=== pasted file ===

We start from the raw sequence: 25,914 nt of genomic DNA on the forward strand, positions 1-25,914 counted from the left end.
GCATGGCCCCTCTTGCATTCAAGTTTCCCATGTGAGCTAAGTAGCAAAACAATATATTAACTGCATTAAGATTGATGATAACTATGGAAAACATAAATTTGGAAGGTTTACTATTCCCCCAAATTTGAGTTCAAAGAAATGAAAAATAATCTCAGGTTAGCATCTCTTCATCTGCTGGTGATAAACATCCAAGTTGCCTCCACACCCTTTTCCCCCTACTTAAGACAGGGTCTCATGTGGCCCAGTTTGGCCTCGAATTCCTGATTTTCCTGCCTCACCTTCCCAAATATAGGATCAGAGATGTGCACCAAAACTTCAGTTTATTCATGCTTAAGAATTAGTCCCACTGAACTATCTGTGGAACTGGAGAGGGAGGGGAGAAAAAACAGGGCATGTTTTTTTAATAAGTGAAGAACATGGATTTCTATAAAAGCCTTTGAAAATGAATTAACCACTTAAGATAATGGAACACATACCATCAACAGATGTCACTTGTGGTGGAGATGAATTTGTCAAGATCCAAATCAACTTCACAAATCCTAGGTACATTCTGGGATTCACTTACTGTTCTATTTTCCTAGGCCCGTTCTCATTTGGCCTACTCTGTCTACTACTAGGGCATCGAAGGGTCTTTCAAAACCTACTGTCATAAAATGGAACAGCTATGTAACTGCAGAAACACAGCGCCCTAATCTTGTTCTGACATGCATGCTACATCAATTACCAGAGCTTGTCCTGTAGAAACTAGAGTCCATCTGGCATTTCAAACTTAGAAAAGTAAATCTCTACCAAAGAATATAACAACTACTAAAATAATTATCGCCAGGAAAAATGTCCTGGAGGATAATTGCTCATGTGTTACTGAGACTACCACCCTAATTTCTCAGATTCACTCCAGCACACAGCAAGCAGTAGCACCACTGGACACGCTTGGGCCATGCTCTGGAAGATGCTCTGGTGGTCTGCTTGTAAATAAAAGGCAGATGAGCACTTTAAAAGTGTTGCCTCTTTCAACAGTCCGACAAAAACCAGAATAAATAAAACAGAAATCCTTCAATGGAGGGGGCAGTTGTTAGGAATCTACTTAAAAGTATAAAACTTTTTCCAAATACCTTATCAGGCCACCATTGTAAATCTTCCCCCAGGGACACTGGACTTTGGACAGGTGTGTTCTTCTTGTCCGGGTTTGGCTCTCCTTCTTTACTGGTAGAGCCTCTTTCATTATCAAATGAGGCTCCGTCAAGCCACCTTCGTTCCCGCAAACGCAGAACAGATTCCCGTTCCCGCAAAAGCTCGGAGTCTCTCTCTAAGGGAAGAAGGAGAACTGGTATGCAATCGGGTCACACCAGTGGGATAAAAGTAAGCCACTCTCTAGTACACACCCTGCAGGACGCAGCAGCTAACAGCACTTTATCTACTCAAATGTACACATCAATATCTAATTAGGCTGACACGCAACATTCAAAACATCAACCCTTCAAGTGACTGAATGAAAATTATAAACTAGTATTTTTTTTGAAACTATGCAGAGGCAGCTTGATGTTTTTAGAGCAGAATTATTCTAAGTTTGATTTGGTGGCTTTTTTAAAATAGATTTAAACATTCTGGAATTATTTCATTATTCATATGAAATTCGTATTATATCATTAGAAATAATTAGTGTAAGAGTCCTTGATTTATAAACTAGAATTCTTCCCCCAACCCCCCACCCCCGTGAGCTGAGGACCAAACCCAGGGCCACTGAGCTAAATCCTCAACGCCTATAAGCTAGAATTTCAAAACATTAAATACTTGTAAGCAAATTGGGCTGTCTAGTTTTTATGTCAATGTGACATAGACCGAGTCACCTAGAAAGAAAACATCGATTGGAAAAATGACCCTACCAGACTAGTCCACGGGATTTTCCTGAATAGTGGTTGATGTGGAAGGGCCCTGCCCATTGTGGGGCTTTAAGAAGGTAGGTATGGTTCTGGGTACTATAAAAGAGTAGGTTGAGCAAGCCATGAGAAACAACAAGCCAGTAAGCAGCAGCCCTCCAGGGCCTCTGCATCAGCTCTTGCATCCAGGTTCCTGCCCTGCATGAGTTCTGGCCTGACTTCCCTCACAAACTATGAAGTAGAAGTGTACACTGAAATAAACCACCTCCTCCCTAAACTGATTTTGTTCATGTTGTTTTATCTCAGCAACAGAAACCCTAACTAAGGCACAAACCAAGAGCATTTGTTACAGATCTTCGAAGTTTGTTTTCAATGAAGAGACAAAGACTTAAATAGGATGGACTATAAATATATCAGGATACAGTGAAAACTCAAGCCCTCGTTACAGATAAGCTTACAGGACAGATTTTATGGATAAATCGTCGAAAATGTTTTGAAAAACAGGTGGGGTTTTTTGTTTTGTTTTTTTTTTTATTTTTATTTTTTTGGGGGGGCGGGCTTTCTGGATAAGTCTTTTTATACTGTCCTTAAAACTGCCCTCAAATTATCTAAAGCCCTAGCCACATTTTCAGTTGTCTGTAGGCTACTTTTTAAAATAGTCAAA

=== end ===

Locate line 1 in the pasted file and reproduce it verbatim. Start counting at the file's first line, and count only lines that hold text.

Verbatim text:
We start from the raw sequence: 25,914 nt of genomic DNA on the forward strand, positions 1-25,914 counted from the left end.